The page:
I don't know what the implications of such a change are. Interfaces are special, and for instance it's not possible to attach methods to interfaces the way it's done for other types; the methods are already part of the type. So the name is not so important. In fact, in most scenarios, the interface name is not important at all. The question is, can we ignore it always? It will permit programs that we cannot write now, including the ones we would like to write and cannot (hence the proposal). But does it also permit programs that we want to prevent from being written? Are there implications for reflection? (quite possibly).

I don't know all these answers. One way to make progress would be for somebody to adjust the compiler's identity function for types to use the more relaxed form for interfaces; that should be a pretty straight-forward change I think. And then run all.bash and see what breaks. If nothing breaks there's a reasonably good change it's a backward-compatible language change. At that point we'd have to see how reflect should be adjusted, if at all. If it does, it may or may not violate the Go 1 compatibility guarantee (the behavior of reflect may have changed in incompatible ways).

@puellanivis
Copy link

@puellanivis puellanivis commented Jul 2, 2016

AAAAAAAnd… :( you're absolutely right…

“… A named and an unnamed type are always different. …”

Ugh… so much annoying pedantry to sift through…

@puellanivis
Copy link

@puellanivis puellanivis commented Jul 2, 2016

For the most part, I don't see any effect on reflection. You already cannot access the concrete value “inside” the interface. So, you're just left with exported methods, which is currently already identical.

I mean, in a real sense, an interface is semantically defined as the set of methods that must be implemented for something to match that interface. So, two interfaces declaring the exact same set of methods are … er… “meta-semantically?” identical interfaces, because they are already identical interfaces by definition. (There is no meaningful way to actually distinguish my Stringer from your Stringer EXCEPT by name.)

Structs would still compare types by names if either is named, so as far as structs are concerned at worst, we would allow: var a struct{ context.Context } = struct{ x/net/context.Context }{} to be a valid assignment… which… is kind of really weird in the first place… (who would be assigning anonymous structs to other anonymous structs in the first place?)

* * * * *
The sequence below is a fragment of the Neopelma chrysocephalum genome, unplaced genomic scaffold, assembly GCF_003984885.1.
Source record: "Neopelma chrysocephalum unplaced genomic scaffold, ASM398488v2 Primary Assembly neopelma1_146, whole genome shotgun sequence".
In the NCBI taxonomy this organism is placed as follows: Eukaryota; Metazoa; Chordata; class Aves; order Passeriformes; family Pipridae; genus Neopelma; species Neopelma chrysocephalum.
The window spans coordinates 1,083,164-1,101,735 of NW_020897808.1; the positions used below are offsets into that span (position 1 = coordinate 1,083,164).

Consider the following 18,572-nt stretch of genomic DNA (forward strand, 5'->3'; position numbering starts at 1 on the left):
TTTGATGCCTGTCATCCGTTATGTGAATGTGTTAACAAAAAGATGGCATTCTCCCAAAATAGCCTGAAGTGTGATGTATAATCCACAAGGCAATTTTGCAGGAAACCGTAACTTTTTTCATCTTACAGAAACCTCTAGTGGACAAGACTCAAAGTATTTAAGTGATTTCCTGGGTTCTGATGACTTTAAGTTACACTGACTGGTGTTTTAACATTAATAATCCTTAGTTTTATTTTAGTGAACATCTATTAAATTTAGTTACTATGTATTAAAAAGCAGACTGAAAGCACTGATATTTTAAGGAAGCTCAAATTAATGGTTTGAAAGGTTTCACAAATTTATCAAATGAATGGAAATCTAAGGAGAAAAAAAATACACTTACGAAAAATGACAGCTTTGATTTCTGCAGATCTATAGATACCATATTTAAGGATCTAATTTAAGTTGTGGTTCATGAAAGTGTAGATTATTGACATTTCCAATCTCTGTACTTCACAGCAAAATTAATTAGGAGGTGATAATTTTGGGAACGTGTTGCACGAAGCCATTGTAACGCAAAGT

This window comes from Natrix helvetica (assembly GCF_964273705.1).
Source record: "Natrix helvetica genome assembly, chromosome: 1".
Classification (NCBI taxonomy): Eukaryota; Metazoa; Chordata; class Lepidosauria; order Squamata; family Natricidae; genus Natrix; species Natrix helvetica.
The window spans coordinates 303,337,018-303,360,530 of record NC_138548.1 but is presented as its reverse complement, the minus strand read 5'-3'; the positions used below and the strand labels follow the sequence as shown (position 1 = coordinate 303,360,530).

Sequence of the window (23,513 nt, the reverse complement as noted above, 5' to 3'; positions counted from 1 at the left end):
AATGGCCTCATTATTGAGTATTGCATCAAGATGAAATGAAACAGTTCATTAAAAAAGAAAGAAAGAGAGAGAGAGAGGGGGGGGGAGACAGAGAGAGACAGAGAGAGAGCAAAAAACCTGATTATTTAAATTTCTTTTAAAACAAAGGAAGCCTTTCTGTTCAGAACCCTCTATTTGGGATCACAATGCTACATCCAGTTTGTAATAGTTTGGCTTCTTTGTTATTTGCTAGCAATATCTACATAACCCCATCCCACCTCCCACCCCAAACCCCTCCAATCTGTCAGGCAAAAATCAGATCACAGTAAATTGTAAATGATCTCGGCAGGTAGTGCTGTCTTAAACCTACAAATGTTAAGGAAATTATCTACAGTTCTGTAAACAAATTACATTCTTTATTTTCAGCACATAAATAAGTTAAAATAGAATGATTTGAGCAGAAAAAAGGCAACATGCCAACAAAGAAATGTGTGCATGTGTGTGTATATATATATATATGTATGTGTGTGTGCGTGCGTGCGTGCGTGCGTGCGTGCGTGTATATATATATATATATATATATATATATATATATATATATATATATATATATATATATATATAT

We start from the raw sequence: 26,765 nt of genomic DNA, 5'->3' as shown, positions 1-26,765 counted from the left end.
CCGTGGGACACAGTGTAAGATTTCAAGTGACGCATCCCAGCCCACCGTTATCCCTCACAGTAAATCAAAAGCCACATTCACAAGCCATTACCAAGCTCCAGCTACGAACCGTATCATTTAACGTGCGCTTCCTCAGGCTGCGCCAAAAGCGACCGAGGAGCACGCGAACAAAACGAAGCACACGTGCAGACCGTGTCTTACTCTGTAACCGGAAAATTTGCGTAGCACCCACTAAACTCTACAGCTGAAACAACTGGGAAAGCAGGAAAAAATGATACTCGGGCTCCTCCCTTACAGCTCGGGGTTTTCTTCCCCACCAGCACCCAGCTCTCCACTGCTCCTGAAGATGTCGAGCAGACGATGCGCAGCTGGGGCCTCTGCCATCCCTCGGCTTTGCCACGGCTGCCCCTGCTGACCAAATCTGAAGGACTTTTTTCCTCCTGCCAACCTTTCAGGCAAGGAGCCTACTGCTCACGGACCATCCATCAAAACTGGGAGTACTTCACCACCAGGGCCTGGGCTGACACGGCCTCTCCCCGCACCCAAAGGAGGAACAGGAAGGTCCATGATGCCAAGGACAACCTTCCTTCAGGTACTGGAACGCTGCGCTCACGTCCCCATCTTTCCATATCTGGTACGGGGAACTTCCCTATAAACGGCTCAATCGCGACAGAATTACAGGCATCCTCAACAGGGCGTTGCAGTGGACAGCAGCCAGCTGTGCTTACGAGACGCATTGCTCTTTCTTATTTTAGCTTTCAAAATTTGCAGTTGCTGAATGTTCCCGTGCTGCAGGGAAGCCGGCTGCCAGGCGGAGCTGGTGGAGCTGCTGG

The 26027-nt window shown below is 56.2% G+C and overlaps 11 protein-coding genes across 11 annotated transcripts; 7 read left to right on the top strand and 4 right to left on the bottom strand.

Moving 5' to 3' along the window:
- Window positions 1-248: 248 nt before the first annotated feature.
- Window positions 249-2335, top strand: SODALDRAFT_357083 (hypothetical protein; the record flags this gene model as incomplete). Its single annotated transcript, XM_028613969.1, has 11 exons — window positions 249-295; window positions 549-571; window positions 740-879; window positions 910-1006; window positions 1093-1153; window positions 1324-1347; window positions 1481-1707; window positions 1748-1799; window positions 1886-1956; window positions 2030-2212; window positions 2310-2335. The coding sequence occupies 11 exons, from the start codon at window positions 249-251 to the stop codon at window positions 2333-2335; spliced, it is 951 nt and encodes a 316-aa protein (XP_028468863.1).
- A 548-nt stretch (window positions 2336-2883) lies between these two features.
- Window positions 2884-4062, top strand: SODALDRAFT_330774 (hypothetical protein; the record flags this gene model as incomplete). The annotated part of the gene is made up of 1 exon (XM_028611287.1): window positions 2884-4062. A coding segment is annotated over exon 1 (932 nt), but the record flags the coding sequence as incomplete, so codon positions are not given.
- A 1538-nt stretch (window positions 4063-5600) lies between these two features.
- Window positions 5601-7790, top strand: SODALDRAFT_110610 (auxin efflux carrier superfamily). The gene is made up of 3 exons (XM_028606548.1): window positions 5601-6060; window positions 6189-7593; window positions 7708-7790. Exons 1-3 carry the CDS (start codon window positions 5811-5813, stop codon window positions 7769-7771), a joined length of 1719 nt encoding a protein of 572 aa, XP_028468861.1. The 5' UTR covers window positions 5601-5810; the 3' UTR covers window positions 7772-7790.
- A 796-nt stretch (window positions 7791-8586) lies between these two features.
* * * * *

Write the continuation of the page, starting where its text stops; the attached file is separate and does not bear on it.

Function types would still be different if either is named… so, at worst, we allow var f func(context.Context) = func(x/net/context.Context){} to be valid, but then that's already kind of what we're trying to advance with this proposal…

And any intra-interface ( o.O … v_v ) assignments would already be allowed and have no chance of panicing due to failure of one to implement the other, because as noted, they must already have identical method implementations. var ( ctx context.Context ; ctx2 x/net/context/Context ) ; ctx, ctx2 = ctx2, ctx is already permitted code, and is already known to be unable to result in a runtime panic.

In fact, interfaces ALREADY cannot take named function types. So pretty much the only consequence I can possibly eek out of this mess, is that some unnamed struct types, and some unnamed func types would be able to compare as identical types. The latter of which would allow some named interfaces to compare as identical, which is actually desirable.

@taruti
Copy link
Contributor

@taruti taruti commented Jul 6, 2016

A very related issue is trying to implement a type satisfying net/http.FileSystem without depending on net/http. Seems like in some cases structural equality instead of name equality would make sense in interfaces.

@metakeule
Copy link

@metakeule metakeule commented Jul 6, 2016

also see #8082

@griesemer
Copy link
Contributor

@griesemer griesemer commented Jul 6, 2016

Thanks @metakeule for the reference. I am going to close this proposal since #8082 addresses essentially the same problem and has explored it already a bit more. While not 100% a duplicate, this proposal is trying to address the same problem.

@griesemer griesemer closed this Jul 6, 2016
@zellyn
Copy link
Author

@zellyn zellyn commented Jul 6, 2016

Does that mean (with the go2 tag on #8082) that that's the kiss of death for this proposal? I feel like the vendor semantics add a material difference to the discussion that wasn't pressing when #8082 was created…

@griesemer
Copy link
Contributor

@griesemer griesemer commented Jul 6, 2016

@zellyn I'm going to remove the Go2 label on #8082 so it's on the radar. Please add your comments there. Concentrating comments on one proposal will show community support better.

@puellanivis
Copy link

@puellanivis puellanivis commented Jul 6, 2016

Indeed, it's pretty much the same bug, and is actually calling for basically the same solution (as I see it).

But with 1.7 and the move of context.Context, it has indeed suddenly become much more important than, “it'd be nice if Go2 had…”

@golang golang locked and limited conversation to collaborators Jul 7, 2017
Sign up for free to subscribe to this conversation on GitHub. Already have an account? Sign in.
Projects
None yet
Linked pull requests

Successfully merging a pull request may close this issue.

None yet
9 participants
You can’t perform that action at this time.